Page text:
If you’re in a specific industry, you know from past experience or outside influences when business is going to be slower than normal.
Here are 10 suggestions to mitigate losses when business is slow:
Conduct a business audit
When was the last time you took an in-depth look at your financials? Set up a better inventory process? Cleaned out your warehouse? Figured out your hourly rate? What’s your success rate on proposals? Are you making more money this year than last? Which clients are the most profitable? Do you even know how much money you need to make to break even?
Improve customer service
You already know that stellar customer service is the foundation of business success, and this is never truer than during periods of business downturn. When business is slow, you need to go above the call of duty to show your customers that they are important to you.
Look for educational and training opportunities for you and your employees. Whether it’s fine tuning current skills or learning a new service, it’s a great time to increase abilities.
Instead of waiting for the work to come to you, put yourself out there and make it happen. Face-to-face networking is the single most effective thing you can do to promote your business. Check out your local chamber of commerce or meetup.com for meetings of industry groups you have experience working with.
Offer employees incentives
Offer contest to employees based on their sales and/or customer retention. Last month at Benjamin Franklin, The Punctual Plumber, we offered all our staff TVs if they reached our sales goal for the month. I am happy to report I picked up 12 TVs for our employees. Remember to keep incentives realistic and obtainable. If you can’t afford to offer paid time off, televisions or tickets to the Cardinals, don’t do it.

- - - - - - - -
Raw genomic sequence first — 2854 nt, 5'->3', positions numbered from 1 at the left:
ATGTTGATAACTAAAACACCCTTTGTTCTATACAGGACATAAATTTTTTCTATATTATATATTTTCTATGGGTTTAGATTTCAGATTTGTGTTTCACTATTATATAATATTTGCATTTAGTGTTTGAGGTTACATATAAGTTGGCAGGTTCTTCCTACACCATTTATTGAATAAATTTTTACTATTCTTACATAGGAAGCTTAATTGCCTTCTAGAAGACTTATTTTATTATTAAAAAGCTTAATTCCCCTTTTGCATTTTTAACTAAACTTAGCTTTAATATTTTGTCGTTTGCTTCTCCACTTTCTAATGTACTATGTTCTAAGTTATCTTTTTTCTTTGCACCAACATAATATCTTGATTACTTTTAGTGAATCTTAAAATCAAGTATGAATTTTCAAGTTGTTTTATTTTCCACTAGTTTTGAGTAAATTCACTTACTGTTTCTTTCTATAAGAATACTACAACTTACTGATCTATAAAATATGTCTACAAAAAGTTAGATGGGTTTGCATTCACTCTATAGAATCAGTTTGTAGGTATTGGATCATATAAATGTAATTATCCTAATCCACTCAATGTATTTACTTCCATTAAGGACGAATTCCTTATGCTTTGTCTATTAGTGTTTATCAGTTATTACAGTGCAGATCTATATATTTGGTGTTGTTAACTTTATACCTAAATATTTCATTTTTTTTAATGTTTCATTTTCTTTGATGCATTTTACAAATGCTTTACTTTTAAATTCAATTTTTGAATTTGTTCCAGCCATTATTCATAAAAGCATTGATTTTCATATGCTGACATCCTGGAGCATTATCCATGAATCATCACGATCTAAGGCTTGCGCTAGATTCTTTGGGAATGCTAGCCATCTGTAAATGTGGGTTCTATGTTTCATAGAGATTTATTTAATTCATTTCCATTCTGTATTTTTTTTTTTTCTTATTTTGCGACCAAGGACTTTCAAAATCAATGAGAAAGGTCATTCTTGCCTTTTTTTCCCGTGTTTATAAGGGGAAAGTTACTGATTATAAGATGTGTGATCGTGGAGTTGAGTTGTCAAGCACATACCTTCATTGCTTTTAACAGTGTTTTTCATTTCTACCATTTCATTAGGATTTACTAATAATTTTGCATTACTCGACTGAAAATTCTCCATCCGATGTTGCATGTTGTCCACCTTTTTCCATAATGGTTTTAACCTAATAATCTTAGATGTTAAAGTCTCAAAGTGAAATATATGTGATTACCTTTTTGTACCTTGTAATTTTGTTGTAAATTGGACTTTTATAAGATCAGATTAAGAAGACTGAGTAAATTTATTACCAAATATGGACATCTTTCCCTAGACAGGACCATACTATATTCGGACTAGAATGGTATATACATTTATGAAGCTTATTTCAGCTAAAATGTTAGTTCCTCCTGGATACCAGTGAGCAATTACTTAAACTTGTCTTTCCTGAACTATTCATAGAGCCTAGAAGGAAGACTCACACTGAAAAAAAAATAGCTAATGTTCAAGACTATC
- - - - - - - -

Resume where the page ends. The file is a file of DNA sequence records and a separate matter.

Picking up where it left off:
Find something completely out of the ordinary whether it’s a holiday, event or community organization with which to partner. Your efforts can be rewarded greatly. For example, November 18th is National Toilet Day, and one of our employees dressed up as Benjamin Franklin and delivered chocolate cupcakes with toilet toppers to all of the major media outlets in the area. It was fun, it broke the norm, and it got us noticed.
Desk drawer digging
You know all those business cards you’ve collected over the past year that are accumulated in your desk drawer? Pull out a few, and connect with those folks. Put them in a bowl, and pull out a winner; offer them a free or discounted service, free meal or just call to see how you can be of help to them.
If you know the lull is coming, start preparing six months in advance. Increase visibility by working on your SEO, promotions, introduce a new special service only good during that time period or update your website.
Contests/Referral discounts for customers
Engage your current customers in your social media efforts by holding a contest. Offer a free service, cash or gift card to your favorite restaurant, etc., for participating. Make sure it’s creative, fun and easy for them. Additionally, a great way to say “thank you” to your customers is offering a referral discount. It can be as simple as $10 off their next service.
Maintain a positive attitude
Keeping a positive attitude is perhaps the hardest thing to do when times get slow. You are on edge with no income and bills are coming in. Yet, you cannot wallow in a defeatist attitude that will only slow you down.
During difficult times, keep in mind the title of the popular book by Robert Schuller, “Tough Times Don’t Last But Tough People Do.” Every misfortune carries the seeds of growth and betterment if you can keep perspective. To help keep a positive attitude, socialize with friends and engage in activities you enjoy on a regular basis. This will help lighten your outlook and come back to the office with a fresh perspective.